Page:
What does a Audiologist do?
|Citation||Retrieved in 2017 from BLS.org|
An audiologist is a health care professional who specializes in hearing problems and subsequent balancing problems in kids and adults. Audiology is a branch of science that deals with hearing and all related problems, conditions, or disorders. They are particularly trained to manage kids where hearing problems are often first diagnosed.
How to Become an Audiologist
To become an audiologist, one has to attain a doctor in audiology degree. An aspirant should pass high school and take up science in college. A person can opt for a bachelor’s degree in any specific domain of science and then proceed to obtain a master’s degree before before starting a doctorate program in audiology.
There are specialized courses which focus on audiology without offering a doctorate. Such degrees are not always recognized for the license that would eventually be need to practice. PhD and similar higher level of education pertaining to audiology can enable one to become an audiologist.
Job Description of a Audiologist
Audiologists diagnose hearing problems in kids and adults and takes measures to treat the problem. They can treat patients with medical devices (such as hearing aids), prescribe medications and therapy, recommend lifestyle changes, and suggest training programs to improve or cure hearing and/or balancing problems.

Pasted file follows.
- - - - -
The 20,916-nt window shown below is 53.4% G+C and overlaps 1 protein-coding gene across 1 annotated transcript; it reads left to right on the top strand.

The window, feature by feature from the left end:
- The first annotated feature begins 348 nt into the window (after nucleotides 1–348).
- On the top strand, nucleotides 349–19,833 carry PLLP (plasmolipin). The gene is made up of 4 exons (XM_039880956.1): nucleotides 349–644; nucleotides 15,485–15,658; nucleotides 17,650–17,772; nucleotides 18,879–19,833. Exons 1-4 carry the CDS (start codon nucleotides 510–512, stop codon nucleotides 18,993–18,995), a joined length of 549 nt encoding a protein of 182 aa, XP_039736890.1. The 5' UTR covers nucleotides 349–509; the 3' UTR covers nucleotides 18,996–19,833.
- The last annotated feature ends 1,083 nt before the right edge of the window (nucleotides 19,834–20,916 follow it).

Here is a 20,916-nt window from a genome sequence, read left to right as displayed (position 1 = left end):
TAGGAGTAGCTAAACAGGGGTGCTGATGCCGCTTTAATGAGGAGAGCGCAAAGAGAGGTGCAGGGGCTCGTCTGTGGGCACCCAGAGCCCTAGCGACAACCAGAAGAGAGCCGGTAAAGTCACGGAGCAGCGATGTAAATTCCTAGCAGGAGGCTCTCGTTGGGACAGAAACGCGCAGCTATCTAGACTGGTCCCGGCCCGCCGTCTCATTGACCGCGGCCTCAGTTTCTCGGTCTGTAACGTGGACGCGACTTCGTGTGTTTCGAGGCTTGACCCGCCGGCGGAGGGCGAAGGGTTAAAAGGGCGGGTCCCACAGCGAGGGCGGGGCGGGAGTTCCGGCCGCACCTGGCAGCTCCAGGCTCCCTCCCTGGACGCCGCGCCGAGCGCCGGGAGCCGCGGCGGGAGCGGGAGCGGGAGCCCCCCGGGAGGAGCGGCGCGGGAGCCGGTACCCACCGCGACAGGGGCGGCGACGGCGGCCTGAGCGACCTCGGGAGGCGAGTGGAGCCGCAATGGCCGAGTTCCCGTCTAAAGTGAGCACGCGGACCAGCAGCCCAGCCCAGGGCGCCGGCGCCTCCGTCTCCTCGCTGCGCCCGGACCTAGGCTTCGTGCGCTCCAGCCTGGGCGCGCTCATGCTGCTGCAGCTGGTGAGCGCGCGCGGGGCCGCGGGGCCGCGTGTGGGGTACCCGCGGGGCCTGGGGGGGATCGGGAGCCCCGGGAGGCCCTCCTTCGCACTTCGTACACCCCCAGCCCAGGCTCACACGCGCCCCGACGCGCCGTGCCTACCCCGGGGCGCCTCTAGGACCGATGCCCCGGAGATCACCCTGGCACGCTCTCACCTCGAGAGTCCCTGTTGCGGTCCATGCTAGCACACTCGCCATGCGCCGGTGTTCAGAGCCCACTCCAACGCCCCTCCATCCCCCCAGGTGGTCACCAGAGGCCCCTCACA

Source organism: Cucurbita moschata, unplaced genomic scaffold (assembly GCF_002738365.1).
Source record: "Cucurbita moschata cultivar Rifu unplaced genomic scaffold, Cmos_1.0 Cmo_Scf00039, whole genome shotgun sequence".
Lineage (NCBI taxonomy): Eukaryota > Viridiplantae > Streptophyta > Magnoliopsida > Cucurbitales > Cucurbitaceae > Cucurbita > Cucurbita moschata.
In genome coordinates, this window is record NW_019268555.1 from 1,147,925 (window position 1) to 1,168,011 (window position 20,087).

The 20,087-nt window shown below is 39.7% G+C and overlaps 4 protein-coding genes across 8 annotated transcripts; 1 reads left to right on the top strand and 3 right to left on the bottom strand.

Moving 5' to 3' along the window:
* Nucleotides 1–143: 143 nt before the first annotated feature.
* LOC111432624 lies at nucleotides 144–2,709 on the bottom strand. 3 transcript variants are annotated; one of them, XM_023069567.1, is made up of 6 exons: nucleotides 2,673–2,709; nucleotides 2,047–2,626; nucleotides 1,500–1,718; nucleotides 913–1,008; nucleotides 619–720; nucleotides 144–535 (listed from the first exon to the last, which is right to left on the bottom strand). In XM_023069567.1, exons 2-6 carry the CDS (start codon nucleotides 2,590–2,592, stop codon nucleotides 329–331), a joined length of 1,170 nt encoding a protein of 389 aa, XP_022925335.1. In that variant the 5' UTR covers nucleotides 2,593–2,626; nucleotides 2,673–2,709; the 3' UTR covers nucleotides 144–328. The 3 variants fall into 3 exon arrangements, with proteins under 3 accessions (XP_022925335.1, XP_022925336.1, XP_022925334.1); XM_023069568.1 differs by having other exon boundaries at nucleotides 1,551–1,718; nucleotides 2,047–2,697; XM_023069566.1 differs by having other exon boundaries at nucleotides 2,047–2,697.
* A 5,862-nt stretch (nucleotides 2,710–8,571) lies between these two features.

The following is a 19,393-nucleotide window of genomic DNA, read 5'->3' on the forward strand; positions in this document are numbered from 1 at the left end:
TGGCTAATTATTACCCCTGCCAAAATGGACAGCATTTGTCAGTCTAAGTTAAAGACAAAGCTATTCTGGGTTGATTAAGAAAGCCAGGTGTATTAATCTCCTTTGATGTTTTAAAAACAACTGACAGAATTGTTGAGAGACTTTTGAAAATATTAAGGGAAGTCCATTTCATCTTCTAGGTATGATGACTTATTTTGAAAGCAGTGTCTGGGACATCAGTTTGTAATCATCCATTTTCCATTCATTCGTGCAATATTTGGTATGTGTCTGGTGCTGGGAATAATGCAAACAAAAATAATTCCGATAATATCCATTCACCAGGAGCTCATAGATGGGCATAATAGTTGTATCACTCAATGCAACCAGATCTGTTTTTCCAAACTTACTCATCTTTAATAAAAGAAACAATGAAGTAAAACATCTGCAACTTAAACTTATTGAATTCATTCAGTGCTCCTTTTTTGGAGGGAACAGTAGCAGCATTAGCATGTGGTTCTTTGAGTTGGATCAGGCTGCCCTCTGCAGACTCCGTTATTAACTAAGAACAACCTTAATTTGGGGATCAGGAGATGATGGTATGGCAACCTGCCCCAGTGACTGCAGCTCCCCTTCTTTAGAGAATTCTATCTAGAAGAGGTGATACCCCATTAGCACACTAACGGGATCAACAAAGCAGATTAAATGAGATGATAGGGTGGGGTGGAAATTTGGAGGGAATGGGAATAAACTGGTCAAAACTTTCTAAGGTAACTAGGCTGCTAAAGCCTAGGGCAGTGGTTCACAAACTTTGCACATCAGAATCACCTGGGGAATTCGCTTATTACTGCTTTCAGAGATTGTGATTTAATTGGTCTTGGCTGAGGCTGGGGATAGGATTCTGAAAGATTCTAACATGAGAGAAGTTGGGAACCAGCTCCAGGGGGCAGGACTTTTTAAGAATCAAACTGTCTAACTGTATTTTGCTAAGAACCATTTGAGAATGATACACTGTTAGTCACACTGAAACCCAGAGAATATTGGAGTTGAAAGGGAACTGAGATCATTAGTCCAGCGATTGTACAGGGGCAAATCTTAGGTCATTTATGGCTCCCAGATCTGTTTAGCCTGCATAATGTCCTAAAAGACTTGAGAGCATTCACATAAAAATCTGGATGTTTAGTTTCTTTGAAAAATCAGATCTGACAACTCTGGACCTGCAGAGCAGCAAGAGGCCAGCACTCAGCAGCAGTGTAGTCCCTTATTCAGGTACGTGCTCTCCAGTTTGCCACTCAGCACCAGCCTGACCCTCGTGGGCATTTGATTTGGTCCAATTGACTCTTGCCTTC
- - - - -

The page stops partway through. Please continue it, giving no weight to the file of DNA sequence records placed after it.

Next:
Typically, an audiologist would prescribe and also fit a person for hearing aids, provide assistance in cochlear implant programs, carry out surgeries (though not every audiologist is experienced to conduct surgeries), design and facilitate the implementation of hearing conservation programs, and offer rehabilitation. They may also be experienced in offering auditory training, speech reading, and listening skills improvement.
An audiologist can have his or her own practice and running a private practice is common. They also work at other health centers or hospitals.
American Speech-Language Hearing Association (ASHA)
ASHA.org has an informative article on their website that can also help you plan your education as an audiologist. Visit their The Planning Your Education in Communication Sciences and Disorders (link opens in new window) page.